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EDITORIAL

El-Zakzaky, A Ticking Time Bomb?

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For the umpteenth time recently, members of the Islamic Movement of Nigeria (IMN), also known as Shiites, engaged security agents in what turned out to be another violent clash in Central Area District of  Abuja. Some of the protesters were arrested while some policemen sustained injuries. This followed a similar one on April 16 in which at least one person died and over a hundred of the Shiites were arrested.

The religious sect is protesting the continued incarceration of their spiritual leader, Sheikh Ibraheem El-Zakzaky, who has been in detention, along with his wife, Malama Zeenatuddeen, since December 13 2015, following a bloody clash between soldiers and his followers during the sect’s annual al-Quds Day in Zaria, Kaduna State. They reportedly blocked the convoy of the Chief of Army staff (COAS), Lt Gen Tukur Buratai, a day earlier. The military had justified their action by claiming that the group wanted to assassinate the army chief.

For the next few days after that clash, soldiers raided the sect’s Husainiyya Baqiyyutullah headquarters during which many were killed and scores arrested and clamped in detention, including the Sheikh and his wife.  One year later, on December 2, 2016, a Federal High Court in Abuja ordered the unconditional release of the cleric and his wife on bail, and awarded them N50million as damages for unlawful detention.

Since then the federal government has not obeyed the court order. First, the Minister of Information, Alhaji Lai Mohammed, said the cleric was being held in the interest of national security. On another occasion, the Department of State Services (DSS) said he was in protective custody. However, the court ruled that protective custody was alien to law and to the Nigeria Security Agencies’ Act which established the DSS.

Since then his followers, other prominent Nigerians and international bodies like the Amnesty International, have called on the government to obey the orders of court in respect of El Zakzak. His followers have taken more assertive steps to press home their demand for their leader’s rights to be respected, starting on April 13, by daily protesting in prominent places in the Federal Capital Territory and other Northern states.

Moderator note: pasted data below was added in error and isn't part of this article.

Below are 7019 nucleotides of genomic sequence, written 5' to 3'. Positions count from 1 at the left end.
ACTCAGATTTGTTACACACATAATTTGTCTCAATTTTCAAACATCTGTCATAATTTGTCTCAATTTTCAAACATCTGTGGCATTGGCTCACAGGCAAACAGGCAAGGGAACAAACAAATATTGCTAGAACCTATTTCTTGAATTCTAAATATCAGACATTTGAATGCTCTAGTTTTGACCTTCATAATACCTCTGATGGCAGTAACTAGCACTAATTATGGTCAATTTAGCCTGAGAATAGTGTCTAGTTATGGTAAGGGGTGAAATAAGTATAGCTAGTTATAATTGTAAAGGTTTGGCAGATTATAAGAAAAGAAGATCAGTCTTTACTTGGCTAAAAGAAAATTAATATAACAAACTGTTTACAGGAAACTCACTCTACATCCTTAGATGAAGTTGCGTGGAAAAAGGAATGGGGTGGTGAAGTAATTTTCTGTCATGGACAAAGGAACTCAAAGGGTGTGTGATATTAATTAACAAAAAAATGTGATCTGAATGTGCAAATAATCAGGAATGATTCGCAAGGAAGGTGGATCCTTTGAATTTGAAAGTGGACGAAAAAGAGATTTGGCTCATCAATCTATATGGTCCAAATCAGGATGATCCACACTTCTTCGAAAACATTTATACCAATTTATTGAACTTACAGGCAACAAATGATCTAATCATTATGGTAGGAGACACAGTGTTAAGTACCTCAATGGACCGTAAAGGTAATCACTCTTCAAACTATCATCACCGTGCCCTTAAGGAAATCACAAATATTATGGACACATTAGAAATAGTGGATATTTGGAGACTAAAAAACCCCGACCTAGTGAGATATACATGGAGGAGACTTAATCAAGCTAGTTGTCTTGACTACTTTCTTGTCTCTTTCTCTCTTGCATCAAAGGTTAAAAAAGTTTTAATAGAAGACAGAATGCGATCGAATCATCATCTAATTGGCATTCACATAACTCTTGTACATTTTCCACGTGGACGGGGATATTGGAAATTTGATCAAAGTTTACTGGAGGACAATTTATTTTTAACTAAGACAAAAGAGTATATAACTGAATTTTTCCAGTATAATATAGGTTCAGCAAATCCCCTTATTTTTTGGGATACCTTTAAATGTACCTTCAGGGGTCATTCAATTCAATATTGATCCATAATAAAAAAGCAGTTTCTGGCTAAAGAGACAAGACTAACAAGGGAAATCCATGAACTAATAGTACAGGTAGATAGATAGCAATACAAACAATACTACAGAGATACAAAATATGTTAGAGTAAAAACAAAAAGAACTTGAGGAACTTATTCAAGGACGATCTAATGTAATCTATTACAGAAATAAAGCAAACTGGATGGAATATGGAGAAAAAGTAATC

The continued detention of Zakzaky against the order of a competent court poses a serious danger to Nigeria. That is why the recent warning of former United States Ambassador to Nigeria, John Campbell is timely. He cautioned the Nigerian government to tread carefully the way it is handling the Shiites’ spiritual leader, as the issue could worsen the nation’s security problems.  He drew parallels between the ideologies and emergence of the two groups – Boko Haram and the better organised IMN, and the similar approaches of Nigeria security agencies. He warned that were the Sheikh to be killed, like Boko Haram’s Mohammed Yusuf, Nigeria may be heading for another insurrection, this time by a group that could boast of about three million adherents in the 19 Northern states of the country. This is not helped by the fact that IMN has links to Iran, an Islamic Republic and a modern power.

Before Campbell spoke, the Northern States Governors’ Forum had  made a similar call. After an emergency meeting, they released a statement asking the Buhari Administration to tread cautiously on the El-Zakzaky issue because the country already has the serious problem of Boko Haram to contend with.

They acknowledged that security agents’ poor handling of the confrontation with misguided Boko Haram members, culminating in the extrajudicial murder of its leader, Mohammed Yusuf, in July 2009 radicalised the sect into one of the most violent terrorist groups in the world and a scourge that has unsettled Nigeria and other countries in the Lake Chad belt, consumed tens of thousands of lives, destroyed hundreds of billions in property and created over two million internally displaced persons  (IDPs).

This newspaper supports the call for caution and circumspection in the handling of this delicate matter. The security agencies need to study the structure and ideology of this group so that it can adopt the best measures going forward. Knee-jerk approaches and the penchant for resorting to brute force do not always work.  Those who understand IMN insist that they thrive on victimhood, and that the threat of arrest and death does not always stop them when they are unduly provoked. With the Boko Haram insurgency, the relentless herdsmen-related killings and other security challenges that have stretched the armed forces thin, Nigeria can ill-afford to open a war on another front.

Now that El-Zakzaky’s followers are only calling on the government to respect its own courts and to prosecute their leader and members according to the laws of the land, it is our considered opinion that this is a legitimate call in a democratic society and must not be an excuse for resort to strong arm tactics.



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